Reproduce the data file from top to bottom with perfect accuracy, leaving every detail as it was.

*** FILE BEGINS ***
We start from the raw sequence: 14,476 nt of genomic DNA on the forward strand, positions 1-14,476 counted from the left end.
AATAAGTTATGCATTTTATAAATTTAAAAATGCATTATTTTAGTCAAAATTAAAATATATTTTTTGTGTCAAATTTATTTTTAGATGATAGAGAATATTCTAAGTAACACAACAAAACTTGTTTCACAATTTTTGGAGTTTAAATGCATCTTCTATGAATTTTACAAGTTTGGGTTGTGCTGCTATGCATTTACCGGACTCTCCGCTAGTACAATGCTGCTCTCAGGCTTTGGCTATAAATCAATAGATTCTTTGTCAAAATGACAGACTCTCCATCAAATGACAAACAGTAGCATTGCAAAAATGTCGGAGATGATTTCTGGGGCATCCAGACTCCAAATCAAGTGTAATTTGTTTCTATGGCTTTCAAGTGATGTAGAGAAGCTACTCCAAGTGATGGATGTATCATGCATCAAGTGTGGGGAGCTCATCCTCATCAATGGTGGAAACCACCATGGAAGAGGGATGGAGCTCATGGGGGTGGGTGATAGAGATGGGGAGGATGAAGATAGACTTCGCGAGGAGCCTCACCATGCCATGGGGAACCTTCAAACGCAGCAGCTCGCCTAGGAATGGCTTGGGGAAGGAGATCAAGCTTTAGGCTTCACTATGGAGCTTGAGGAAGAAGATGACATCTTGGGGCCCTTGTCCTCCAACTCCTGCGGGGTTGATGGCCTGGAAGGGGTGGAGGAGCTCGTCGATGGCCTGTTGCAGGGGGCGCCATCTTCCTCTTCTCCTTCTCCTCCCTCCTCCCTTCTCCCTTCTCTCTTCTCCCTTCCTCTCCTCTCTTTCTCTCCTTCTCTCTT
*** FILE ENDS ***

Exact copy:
We start from the raw sequence: 14,476 nt of genomic DNA on the forward strand, positions 1-14,476 counted from the left end.
AATAAGTTATGCATTTTATAAATTTAAAAATGCATTATTTTAGTCAAAATTAAAATATATTTTTTGTGTCAAATTTATTTTTAGATGATAGAGAATATTCTAAGTAACACAACAAAACTTGTTTCACAATTTTTGGAGTTTAAATGCATCTTCTATGAATTTTACAAGTTTGGGTTGTGCTGCTATGCATTTACCGGACTCTCCGCTAGTACAATGCTGCTCTCAGGCTTTGGCTATAAATCAATAGATTCTTTGTCAAAATGACAGACTCTCCATCAAATGACAAACAGTAGCATTGCAAAAATGTCGGAGATGATTTCTGGGGCATCCAGACTCCAAATCAAGTGTAATTTGTTTCTATGGCTTTCAAGTGATGTAGAGAAGCTACTCCAAGTGATGGATGTATCATGCATCAAGTGTGGGGAGCTCATCCTCATCAATGGTGGAAACCACCATGGAAGAGGGATGGAGCTCATGGGGGTGGGTGATAGAGATGGGGAGGATGAAGATAGACTTCGCGAGGAGCCTCACCATGCCATGGGGAACCTTCAAACGCAGCAGCTCGCCTAGGAATGGCTTGGGGAAGGAGATCAAGCTTTAGGCTTCACTATGGAGCTTGAGGAAGAAGATGACATCTTGGGGCCCTTGTCCTCCAACTCCTGCGGGGTTGATGGCCTGGAAGGGGTGGAGGAGCTCGTCGATGGCCTGTTGCAGGGGGCGCCATCTTCCTCTTCTCCTTCTCCTCCCTCCTCCCTTCTCCCTTCTCTCTTCTCCCTTCCTCTCCTCTCTTTCTCTCCTTCTCTCTT